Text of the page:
The Energizer part numbers were generally derived from dry part numbers from prior battery series. Examples: Y55 superseded 555 while R69 superseded 569.

Battery Caps

All of the Corvair batteries except the 568/569 and R69 have cell tops designed for push-in battery caps. The 568/569 and R69 have screw-in caps.

From 1960 until sometime in the spring of 1964, the caps were individual (one per cell). From that point on, the standard batteries switched to a vented three-gang cap with hose. Even though the battery type changed between 1964 and 1965, the same cap fit—the between-cell spacing was the same for the group 53 and group 22F batteries. See Photo 6 and Photo 7.

Because the cells were oriented differently on these two batteries, the caps for 1964 may have been assembled with the vent hose on the right with respect to the lettering. This would have allowed the DELCO lettering right side up when viewed from the rear of the car. The same cap was also used with the 1967-69 hard-top Energizer battery even though the Delco branding had changed. In contrast, 1968 and later Corvettes used a three-gang cap with the "modern" Energizer branding.

All RPO T60 heavy-duty batteries came with 2 two-piece vented cap covers and hoses. This provided the same functionality as the vented-three gang caps used on the standard batteries. These cap covers were used rather than modifying the 568/569 and R69 batteries to use push-in caps. See Photo 8.

It is unclear what caps were sold with at least some of the service replacement batteries. As Photo 4 shows, they may have been sold with individual caps after the three-gang caps became standard at the factory. Since only the last few months of early Corvair production used the three-gang caps, this is reasonably likely.

Reproduction Battery Availability

At this time, no exact reproduction batteries, caps, or hoses are available. The three items that are close to correct are:

  1. Axion Battery Products, Inc. (formerly New Castle Battery) does sell a group 53 battery for 1960-64 Corvairs that is licensed from GM, complete with the original-type Delco raised side lettering painted yellow, but it has a hard plastic top, not a tar top like the original.

  2. Antique Auto Battery does sell a group 22FC tar top battery similar to what the Corvair used in 1966 but it has screw-in caps. Antique Auto Battery also sells a group 24 reproduction but not a 24T.

  3. Several Corvette parts houses sell vent hoses that are of the same material but slightly different length than Corvair. The Corvette hoses also have a 45 degree angle cut in the lower end.

Battery Pictures and Notes

Unfortunately, we don't yet have any pictures of the 1965 or 1966 group 22F/22FC batteries. We also don't have pictures of the 1965 or 1966 group 24T/24TC batteries.

Photo 1: NOS tar top battery. Delco P/N 456.

Note yellow paint on post side. This service replacement came in a box labeled "Corvair '60" so we know it was manufactured before the 1961 model year. Since the battery was sold dry, it is technically P/N 457.

Photo 2: NOS tar top battery. Delco P/N 556.

Note yellow paint on post side. This service replacement came in a box labeled "1960-61 Corvair" so we know it was manufactured before the 1962 model year. We have pictures of an identical battery (including yellow paint) with a box that says 1960-63. Since the battery was sold dry, it is technically P/N 557.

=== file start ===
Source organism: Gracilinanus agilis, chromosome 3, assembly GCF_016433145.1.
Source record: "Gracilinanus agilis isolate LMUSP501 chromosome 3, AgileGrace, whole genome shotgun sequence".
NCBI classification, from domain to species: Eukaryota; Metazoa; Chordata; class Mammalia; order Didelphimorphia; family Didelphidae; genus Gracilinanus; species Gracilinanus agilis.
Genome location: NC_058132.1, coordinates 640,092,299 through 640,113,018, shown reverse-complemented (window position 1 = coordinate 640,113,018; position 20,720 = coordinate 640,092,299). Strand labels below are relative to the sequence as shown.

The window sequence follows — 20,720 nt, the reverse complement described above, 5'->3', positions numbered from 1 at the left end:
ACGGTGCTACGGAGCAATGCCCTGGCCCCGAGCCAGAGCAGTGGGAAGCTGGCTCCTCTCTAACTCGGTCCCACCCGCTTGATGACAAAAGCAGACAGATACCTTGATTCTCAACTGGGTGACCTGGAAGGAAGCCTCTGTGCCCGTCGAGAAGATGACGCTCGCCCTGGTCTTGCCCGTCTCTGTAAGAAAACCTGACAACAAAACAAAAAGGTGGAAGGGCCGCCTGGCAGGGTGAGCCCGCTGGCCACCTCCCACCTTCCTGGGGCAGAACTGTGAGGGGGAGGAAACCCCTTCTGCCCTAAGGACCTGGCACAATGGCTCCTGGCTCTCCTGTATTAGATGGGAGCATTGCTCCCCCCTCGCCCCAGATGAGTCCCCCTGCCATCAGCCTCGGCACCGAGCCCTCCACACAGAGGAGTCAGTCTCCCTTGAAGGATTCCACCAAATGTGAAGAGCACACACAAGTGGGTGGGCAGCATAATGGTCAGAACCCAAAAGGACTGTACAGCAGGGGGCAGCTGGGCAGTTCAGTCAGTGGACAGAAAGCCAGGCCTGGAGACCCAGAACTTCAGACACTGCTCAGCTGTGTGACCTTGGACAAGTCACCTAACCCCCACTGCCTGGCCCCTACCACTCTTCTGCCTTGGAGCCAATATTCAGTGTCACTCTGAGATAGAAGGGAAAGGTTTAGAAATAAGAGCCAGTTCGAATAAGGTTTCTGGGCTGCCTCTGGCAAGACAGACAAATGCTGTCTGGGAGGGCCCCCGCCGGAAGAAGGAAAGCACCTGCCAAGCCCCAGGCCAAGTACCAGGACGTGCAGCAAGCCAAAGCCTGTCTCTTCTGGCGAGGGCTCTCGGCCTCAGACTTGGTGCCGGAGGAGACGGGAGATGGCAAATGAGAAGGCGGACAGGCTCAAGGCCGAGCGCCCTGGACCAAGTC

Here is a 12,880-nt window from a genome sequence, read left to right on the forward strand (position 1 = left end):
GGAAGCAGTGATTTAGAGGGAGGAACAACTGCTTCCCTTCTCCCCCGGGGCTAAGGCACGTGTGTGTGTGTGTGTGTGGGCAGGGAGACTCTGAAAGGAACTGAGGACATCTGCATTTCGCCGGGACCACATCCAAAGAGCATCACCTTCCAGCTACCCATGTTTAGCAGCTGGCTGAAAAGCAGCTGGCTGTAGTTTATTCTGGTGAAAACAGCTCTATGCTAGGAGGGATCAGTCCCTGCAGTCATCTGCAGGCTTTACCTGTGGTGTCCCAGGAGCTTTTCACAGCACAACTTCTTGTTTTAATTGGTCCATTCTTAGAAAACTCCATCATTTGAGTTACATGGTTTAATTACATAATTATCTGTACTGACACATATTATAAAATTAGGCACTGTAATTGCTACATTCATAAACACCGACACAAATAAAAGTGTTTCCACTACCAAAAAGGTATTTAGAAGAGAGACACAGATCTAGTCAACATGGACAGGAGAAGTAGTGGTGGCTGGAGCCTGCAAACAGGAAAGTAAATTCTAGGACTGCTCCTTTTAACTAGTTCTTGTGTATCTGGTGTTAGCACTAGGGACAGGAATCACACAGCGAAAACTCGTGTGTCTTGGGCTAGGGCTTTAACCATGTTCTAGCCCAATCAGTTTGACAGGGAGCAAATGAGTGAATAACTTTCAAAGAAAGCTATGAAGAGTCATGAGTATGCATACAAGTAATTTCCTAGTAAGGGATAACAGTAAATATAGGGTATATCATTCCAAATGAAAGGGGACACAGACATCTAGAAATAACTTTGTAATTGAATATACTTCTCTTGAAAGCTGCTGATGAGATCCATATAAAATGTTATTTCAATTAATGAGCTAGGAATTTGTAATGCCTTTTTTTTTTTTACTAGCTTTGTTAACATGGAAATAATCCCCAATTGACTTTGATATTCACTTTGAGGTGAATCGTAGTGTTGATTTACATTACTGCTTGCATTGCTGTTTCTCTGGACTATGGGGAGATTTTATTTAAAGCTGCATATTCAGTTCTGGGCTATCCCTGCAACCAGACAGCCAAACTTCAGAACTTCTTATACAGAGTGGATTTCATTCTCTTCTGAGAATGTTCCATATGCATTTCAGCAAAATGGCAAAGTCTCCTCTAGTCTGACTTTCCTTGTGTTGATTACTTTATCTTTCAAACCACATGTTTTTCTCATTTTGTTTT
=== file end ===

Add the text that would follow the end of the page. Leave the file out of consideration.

Photo 3: NOS tar top battery. Delco P/N 556.

Note no yellow paint on post side—indicates a later service replacement. Exact year is unknown.

Photo 4: Used tar top battery from 1971. Delco P/N 556.

Note: This battery was sold in 1971 or later given the copyright date on the warranty tag. Note the single push-in caps instead of three-gang caps. Also note the special Delco eye cap, first available in 1967.

Photo 5 NOS tar top battery. Delco P/N 569 (RPO T60).

Note: This battery was sold on eBay in early 2014. The NOS cardboard box lists model applications up through the 1963 model year, so it was produced sometime during that timeframe. The part number on the top of this battery appears to be 568 while the number on the side appears to be 569. The number on the cardboard box is 569. The box also mentions that it is not for the Corvair application, which was true in 1963, since the Group 24T battery was not offered as RPO T60 until 1965.

Photo 6: Energizer E-3000 series hard top battery from 1968 Corvair. Delco P/N Y-55.

Both groups of cells had vented battery caps. We removed one set to show the cell openings. Thanks to Jim Brossard for letting me photograph this battery!

Photo 7: Three-gang vented battery caps and hoses as used on 1965-69 Corvair with standard battery.

Photo 8: Two-piece vented battery cap cover as used with screw-in caps on 1965-69 Corvair with heavy-duty battery (RPO T60).

Photo 9: Energizer E-5000 series hard top battery from 1969 Corvair. Delco P/N R69 (RPO T60).

Note: This battery was removed from a 1969 Corvair Monza coupe (#3625). Thanks to Mike McKeel for letting me photograph this battery!

Photo 10: Comparison of Y55 and R69, side view.

Mike also had a Y55 so we were able to do a side-by-side comparison. Notice how much longer and taller the R69 is!

Photo 11: Comparison of Y55 and R69, top view.

Same two batteries from the top—the R69 was also wider than the Y55. Note the tag on top of the R69. It reads: "Recommend replacement with Energizer R69". I assume that means this was an original factory-installed battery! The Y55 was a replacement battery from 1972 or later due to the year range provided on the warranty tag.